A VAST new online collection of Scottish Monumental Inscriptions is to be published for the first time, thanks to a grassroots project that saw local volunteers spend hundreds of hours during lockdown painstakingly transcribe details from over a million headstones and memorials across the country. 

Users can now virtually visit the final resting places of ancestors and famous Scots alike to read epitaphs and uncover valuable family and biographical details.

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And while the public’s movements are still restricted due to the coronavirus pandemic, Scots can now take digital tours through the cemeteries and graveyards of Scotland from the comfort and safety of their home.Spanning almost 1000 years of history with records dating back to 1093, this comprehensive digital archive covers over 800 burial sites in 688 parishes across all 34 historical Scottish counties.

HeraldScotland: Flora MacDonaldFlora MacDonald

Inscriptions from some the most famous burial sites in Scotland such as Edinburgh Greyfriars & Canongate Kirkyards, the Dundee Howff, and Dunfermline Abbey Churchyard can now be accessed by family historians and history enthusiasts to gain vivid new insights into the stories behind the headstones.

This revolutionary new resource is the result of a collaborative project between Findmypast and volunteers at 10 Scottish local and national family history societies from across the country.

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Names, dates, locations and other biographical details such as additional family members, occupations, causes of death and more were transcribed and then digitally converted thanks to new technology - creating a national index that unlocks the long-forgotten secrets of Scotland’s dead, searchable online for the first time.

Chronicling the lives and deaths of almost 1.1 million deceased, the collection has been created by merging almost 600,000 newly created records with existing documents to create the largest single collection of its kind.

This collection also includes records of inscriptions found on buried stones, uncovered through archaeological survey with their details recorded for the first time in centuries.

HeraldScotland: The collection also includes records of inscriptions on burial stonesThe collection also includes records of inscriptions on burial stones

In addition, old books and local histories were used to document memorials that have long since been lost due lost to erosion, weathering or simply time itself, allowing researchers to gain unique new insights into the lives of those who lived and died many centuries ago.

Some of Scotland’s most renowned sons and daughters can be found within the collection, including monarchs and their favored courtiers, Covenanters, Jacobites and revolutionaries, not to mention many thousands of poets, artists, musicians, artisans, tradespeople, laborers and more.

Myko Clelland, Regional Licensing & Outreach Manager at Findmypast said: "Scotland is a nation of stories, but so many lie forgotten in cemeteries across the country.

"Through the tireless efforts of local expert volunteers, combined with new technology, these stories can be told for the first time online.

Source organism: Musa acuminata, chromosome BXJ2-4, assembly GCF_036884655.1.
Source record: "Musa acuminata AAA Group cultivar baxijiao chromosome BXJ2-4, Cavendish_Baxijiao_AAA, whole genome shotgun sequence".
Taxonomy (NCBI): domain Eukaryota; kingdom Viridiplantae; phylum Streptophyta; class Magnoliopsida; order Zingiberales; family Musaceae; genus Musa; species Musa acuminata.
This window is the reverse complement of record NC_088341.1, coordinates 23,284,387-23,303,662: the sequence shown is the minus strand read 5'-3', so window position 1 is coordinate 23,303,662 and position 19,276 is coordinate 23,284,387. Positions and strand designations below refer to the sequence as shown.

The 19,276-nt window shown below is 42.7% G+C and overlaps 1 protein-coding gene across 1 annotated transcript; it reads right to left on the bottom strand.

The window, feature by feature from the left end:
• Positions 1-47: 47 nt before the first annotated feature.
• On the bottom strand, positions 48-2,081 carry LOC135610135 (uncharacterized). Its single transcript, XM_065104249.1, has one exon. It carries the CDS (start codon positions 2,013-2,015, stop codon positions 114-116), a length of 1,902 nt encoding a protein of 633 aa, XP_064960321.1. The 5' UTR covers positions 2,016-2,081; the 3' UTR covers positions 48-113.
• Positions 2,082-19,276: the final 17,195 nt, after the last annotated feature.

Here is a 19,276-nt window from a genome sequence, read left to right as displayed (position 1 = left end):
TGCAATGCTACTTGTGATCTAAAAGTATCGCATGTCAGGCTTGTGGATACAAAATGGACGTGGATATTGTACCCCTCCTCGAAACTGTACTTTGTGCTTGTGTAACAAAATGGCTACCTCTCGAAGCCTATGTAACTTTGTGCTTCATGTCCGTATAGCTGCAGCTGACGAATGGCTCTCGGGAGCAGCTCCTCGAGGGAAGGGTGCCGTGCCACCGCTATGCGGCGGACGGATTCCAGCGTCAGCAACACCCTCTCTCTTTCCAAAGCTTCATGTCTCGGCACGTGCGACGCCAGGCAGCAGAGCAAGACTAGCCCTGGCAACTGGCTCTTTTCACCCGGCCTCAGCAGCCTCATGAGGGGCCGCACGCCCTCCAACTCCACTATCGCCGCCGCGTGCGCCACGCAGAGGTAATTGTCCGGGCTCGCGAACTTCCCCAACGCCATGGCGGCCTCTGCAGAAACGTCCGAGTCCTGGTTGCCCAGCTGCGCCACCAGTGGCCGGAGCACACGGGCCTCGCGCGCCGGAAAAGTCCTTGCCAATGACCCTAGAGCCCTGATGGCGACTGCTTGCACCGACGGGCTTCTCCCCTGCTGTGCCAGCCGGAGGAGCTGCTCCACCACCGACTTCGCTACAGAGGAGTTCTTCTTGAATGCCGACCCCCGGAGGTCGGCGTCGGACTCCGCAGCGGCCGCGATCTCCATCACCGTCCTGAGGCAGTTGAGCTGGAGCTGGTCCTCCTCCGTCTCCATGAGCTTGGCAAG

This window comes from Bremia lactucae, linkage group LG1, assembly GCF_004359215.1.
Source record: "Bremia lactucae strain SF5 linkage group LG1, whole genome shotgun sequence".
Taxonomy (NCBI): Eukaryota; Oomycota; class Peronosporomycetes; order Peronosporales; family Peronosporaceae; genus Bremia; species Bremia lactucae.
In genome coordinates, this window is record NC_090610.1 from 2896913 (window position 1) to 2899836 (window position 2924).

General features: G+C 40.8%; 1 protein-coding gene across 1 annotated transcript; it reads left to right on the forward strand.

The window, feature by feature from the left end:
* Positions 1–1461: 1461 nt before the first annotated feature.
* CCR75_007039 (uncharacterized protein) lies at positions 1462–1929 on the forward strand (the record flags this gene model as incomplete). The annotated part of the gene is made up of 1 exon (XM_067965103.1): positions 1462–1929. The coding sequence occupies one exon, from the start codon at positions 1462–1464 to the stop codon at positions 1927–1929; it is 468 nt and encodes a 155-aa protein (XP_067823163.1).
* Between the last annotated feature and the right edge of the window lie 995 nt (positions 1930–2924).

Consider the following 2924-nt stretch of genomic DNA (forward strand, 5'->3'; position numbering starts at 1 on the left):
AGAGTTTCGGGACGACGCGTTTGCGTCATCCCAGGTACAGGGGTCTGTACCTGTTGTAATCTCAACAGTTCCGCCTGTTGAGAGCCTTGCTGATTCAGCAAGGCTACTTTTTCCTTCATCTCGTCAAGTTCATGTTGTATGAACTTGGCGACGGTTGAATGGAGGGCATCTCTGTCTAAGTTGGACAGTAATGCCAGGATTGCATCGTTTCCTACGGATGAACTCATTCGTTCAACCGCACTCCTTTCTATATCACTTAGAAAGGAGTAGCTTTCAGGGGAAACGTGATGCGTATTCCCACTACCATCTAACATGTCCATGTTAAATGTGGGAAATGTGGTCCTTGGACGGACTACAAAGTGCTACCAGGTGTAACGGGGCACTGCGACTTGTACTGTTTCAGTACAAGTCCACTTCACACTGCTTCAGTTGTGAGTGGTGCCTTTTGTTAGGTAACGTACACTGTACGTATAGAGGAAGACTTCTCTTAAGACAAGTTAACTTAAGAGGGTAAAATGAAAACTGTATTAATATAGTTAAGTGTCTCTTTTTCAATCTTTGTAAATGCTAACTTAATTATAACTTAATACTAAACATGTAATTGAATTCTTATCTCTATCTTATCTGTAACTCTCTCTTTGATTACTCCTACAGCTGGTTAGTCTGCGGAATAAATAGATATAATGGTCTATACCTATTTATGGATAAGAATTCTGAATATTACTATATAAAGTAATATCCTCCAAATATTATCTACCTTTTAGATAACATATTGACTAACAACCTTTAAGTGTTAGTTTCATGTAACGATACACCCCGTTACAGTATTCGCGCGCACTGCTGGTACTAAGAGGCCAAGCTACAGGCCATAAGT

"What better way to bring these tales to life, than to let descendants tell these tales for themselves?"

Notable individuals and memorials found within the collection include:

  • ‘Scotland’s vilest man’, the Wolf of Badenoch, Alexander Stewart, Earl of Buchan, who is said to have died after a chess game with the Devil.
  • The famous Flora MacDonald, known for helping Bonnie Prince Charlie to escape with his life after the battle of Culloden. Her memorial has been replaced after excited tourists slowly destroyed the original stone in their hunt for souvenir chippings.
  • David Rizzio, the murdered courtier of Mary Queen of Scots and rumoured secret father of King James VI.
  • Key Scottish Enlightenment figure Adam Smith, widely known as the ‘Father of Economics’.
  • A wide range of royals from Robert the Bruce himself to Margaret, Maid of Norway.
  • Queen Victoria’s favourite servant, John Brown, the ‘best, truest heart that ever beat’.
  • The irritable, and possibly misunderstood inspiration for a Walter Scott Novel, the Black Dwarf, David Ritchie. He never wore shoes and was avoided by townsfolk, but enjoyed reading Paradise Lost and numerous ballads.
  • The heart of Edward Bruce, Lord Kinloss, buried at Culross Abbey in a heart-shaped silver case clamped with iron between two stones, discovered in 1808 and reburied. He was killed in a duel with Edward Sackville in 1613, and his body was buried in Bergen-op-zoom.
  • The highest paid magician of his time, Sigmund Neuberger, the ‘Great Lafayette’ and his dog ‘Beauty’. Beauty was given to him by Harry Houdini and they were laid to rest together after dying only a month apart from each other. In the 1911 census Sigmund listed Beauty as his daughter and when asked to list any disabilities he may have, he wrote that he was ‘too good’.
  • The families and forebears of many popular Scots, including Robert Burns, Sir Walter Scott and Rob Roy MacGregor.
  • True life inspirations behind Robert Burns’ poems. Mary Campbell, known as ‘Highland Mary’, can be found along with the 'Bonnie Wee Thing’ Deborah Davies.

You can discover more at findmypast.